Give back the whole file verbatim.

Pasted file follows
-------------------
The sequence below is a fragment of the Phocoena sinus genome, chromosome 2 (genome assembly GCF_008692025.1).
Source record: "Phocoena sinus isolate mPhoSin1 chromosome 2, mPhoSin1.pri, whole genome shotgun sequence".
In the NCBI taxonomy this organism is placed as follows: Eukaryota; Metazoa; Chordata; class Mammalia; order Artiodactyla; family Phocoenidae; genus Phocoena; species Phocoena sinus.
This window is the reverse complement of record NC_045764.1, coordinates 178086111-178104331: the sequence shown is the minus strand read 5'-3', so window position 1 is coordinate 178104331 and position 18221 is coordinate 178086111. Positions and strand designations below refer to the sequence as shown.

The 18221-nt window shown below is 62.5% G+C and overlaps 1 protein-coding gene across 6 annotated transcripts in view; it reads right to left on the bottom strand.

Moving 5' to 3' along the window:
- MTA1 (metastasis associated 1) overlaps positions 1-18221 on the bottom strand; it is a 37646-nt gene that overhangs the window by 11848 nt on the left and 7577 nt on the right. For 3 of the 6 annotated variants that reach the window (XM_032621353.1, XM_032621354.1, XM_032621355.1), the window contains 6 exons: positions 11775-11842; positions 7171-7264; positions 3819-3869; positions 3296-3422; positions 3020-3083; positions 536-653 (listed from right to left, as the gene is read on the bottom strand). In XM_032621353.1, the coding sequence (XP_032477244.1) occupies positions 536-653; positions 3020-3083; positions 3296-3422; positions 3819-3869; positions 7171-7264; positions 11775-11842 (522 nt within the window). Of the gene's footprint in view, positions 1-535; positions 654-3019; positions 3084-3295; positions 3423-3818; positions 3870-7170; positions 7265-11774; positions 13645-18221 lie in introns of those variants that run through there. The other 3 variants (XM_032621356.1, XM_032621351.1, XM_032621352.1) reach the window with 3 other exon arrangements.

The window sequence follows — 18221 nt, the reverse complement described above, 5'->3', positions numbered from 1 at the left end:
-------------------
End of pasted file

The sequence below is a fragment of the Phocoena sinus genome, chromosome 2 (genome assembly GCF_008692025.1).
Source record: "Phocoena sinus isolate mPhoSin1 chromosome 2, mPhoSin1.pri, whole genome shotgun sequence".
In the NCBI taxonomy this organism is placed as follows: Eukaryota; Metazoa; Chordata; class Mammalia; order Artiodactyla; family Phocoenidae; genus Phocoena; species Phocoena sinus.
This window is the reverse complement of record NC_045764.1, coordinates 178086111-178104331: the sequence shown is the minus strand read 5'-3', so window position 1 is coordinate 178104331 and position 18221 is coordinate 178086111. Positions and strand designations below refer to the sequence as shown.

The 18221-nt window shown below is 62.5% G+C and overlaps 1 protein-coding gene across 6 annotated transcripts in view; it reads right to left on the bottom strand.

Moving 5' to 3' along the window:
- MTA1 (metastasis associated 1) overlaps positions 1-18221 on the bottom strand; it is a 37646-nt gene that overhangs the window by 11848 nt on the left and 7577 nt on the right. For 3 of the 6 annotated variants that reach the window (XM_032621353.1, XM_032621354.1, XM_032621355.1), the window contains 6 exons: positions 11775-11842; positions 7171-7264; positions 3819-3869; positions 3296-3422; positions 3020-3083; positions 536-653 (listed from right to left, as the gene is read on the bottom strand). In XM_032621353.1, the coding sequence (XP_032477244.1) occupies positions 536-653; positions 3020-3083; positions 3296-3422; positions 3819-3869; positions 7171-7264; positions 11775-11842 (522 nt within the window). Of the gene's footprint in view, positions 1-535; positions 654-3019; positions 3084-3295; positions 3423-3818; positions 3870-7170; positions 7265-11774; positions 13645-18221 lie in introns of those variants that run through there. The other 3 variants (XM_032621356.1, XM_032621351.1, XM_032621352.1) reach the window with 3 other exon arrangements.

The window sequence follows — 18221 nt, the reverse complement described above, 5'->3', positions numbered from 1 at the left end: